Tom Fanning and David Crane are friends. But each believes the other is dead-wrong when it comes to managing a clean energy transition in the U.S.

Fanning, CEO of Southern Company, and Crane, the former CEO of NRG, debated the need to diversify energy portfolios and support distributed energy generation at The Wall Street Journal’s ECO:nomics event last week in Santa Barbara, California.

At one point in the conversation, Crane addressed how resource diversification doesn’t necessarily work in the competitive energy market. “Energy has usually been a winner-take-all business, and right now in the United States, the natural gas,” he said.

Today’s exceptionally low natural-gas prices have hurt profits for merchant power producers like NRG, Dynegy and Calpine. Low commodity prices helped power generators sell more electricity last summer and take market share away from coal and nuclear facilities. But these gains weren’t enough to offset rock-bottom wholesale power prices.

Fanning, who runs a large, regulated utility, said this price sensitivity is “one of the failings of the merchant market.”

“Yes, that’s true. That is one of the failings,” said Crane. “And I could talk for hours about the failings of an integrated utility market.”

Fanning was quick to respond that Southern Company offers some of the highest levels of service reliability, at prices 11 percent below the national average, and has one of the highest rankings in terms of customer satisfaction. He went on to say that the integrated utility market is also able to offer a more diverse energy mix than the competitive market.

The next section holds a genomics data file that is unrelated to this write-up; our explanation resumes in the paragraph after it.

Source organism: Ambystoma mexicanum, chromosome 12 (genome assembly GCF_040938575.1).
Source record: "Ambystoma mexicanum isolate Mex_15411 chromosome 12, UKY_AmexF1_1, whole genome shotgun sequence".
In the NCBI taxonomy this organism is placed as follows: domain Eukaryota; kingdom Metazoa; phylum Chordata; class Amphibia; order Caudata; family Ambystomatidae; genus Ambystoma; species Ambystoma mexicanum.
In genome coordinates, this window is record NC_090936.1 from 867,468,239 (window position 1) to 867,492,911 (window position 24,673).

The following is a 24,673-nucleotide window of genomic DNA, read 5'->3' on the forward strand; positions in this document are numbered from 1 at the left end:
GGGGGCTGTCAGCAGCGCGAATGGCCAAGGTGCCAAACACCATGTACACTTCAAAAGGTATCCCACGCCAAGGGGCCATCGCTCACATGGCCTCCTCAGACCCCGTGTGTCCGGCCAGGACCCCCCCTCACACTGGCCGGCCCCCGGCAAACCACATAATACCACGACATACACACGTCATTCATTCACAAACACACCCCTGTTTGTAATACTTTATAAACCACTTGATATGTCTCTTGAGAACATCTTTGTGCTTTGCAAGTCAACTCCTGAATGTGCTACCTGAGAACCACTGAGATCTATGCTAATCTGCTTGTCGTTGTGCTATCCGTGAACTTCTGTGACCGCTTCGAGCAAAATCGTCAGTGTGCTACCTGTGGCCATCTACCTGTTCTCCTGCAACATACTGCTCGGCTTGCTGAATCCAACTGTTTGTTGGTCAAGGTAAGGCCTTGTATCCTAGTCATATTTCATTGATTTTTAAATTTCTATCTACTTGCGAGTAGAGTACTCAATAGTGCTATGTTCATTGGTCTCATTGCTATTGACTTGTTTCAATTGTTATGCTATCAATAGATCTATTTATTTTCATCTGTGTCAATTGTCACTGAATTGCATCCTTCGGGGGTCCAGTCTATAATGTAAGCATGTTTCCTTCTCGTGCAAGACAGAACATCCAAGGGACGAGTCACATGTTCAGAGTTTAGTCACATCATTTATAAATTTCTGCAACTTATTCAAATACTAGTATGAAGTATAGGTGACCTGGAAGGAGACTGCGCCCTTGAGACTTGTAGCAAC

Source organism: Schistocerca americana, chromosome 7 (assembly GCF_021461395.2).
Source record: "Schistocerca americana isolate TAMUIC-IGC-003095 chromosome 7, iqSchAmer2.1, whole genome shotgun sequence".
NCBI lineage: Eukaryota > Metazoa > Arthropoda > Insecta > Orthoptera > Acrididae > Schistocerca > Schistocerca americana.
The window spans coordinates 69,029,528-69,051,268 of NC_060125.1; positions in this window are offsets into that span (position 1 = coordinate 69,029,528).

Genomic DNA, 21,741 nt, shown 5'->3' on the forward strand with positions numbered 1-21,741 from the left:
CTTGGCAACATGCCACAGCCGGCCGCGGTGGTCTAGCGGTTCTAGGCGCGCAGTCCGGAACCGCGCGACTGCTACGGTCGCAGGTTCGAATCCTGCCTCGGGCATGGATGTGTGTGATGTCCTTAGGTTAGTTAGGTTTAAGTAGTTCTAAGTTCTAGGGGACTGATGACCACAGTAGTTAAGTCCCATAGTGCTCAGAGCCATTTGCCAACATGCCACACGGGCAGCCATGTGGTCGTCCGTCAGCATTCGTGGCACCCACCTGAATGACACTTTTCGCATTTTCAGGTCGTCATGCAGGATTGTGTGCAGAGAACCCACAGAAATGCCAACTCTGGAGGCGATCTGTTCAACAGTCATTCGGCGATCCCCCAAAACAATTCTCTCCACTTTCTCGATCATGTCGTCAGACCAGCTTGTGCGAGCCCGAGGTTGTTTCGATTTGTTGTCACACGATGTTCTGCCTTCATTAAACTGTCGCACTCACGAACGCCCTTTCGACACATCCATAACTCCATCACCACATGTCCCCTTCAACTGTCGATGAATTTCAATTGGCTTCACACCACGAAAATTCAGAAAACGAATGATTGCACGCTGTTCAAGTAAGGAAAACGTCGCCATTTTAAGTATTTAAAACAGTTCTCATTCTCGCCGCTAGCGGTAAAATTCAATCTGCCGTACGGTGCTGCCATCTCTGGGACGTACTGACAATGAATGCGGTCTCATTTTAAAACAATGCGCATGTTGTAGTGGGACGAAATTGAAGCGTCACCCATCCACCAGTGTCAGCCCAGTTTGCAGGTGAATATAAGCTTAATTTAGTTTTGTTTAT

In a merchant market governed by artificially imposed and constantly changing rules, companies try to chase the right marginal investment, Fanning said. “We know that the right thing for the United States to do is build a portfolio. If the rational market that these people participate in always forces you to choose the next marginal investment -- [rather than] take a long-term view -- you will absolutely sub-optimize your portfolio. […] It is not the way to do it.”

Indeed, low natural-gas prices played a role in driving down NRG’s stock price, which increased pressure on the company’s burgeoning clean energy businesses. This fueled investor uncertainty, ultimately leading to Crane being forced to step down. While his clean energy endeavors played a role in his being let go, the former NRG CEO stands by the need to transition to clean, decentralized energy.

Crane shot back at Fanning’s critique of the merchant market, arguing that utility-led efforts to “snuff out” distributed energy are not the way to build a modern, diversified portfolio either. Fanning’s viewpoint is premised upon the central grid system, a system made up of 130 million wooden poles, said Crane. It’s an aging system -- and a system that’s vulnerable to changes in climate and weather.

“It’s not necessarily the best system for the 21st century,” Crane said. “It’s certainly not empowering, it’s not the cleanest and it’s not as value-added. If an American homeowner can make their own power on their roof, then do it. But every utility except for one -- Green Mountain Power in Vermont -- is fighting the market penetration of people making their own electricity.”

This is why giving a power company a monopoly and hoping they'll do the right thing by the customer is not a great approach, Crane concluded.

But in Fanning’s opinion, there are far better ways to diversify an energy portfolio than putting solar panels on people’s roofs -- building community-scale or utility-scale solar, for instance. Fanning said large solar projects simply make better economic sense.

Referring to Georgia Power’s residential solar business, Fanning said, “If you want [a rooftop solar system], I will sell it to you…but there are better ways to advance this thing.”

Watch a video of the exchange on the WSJ website.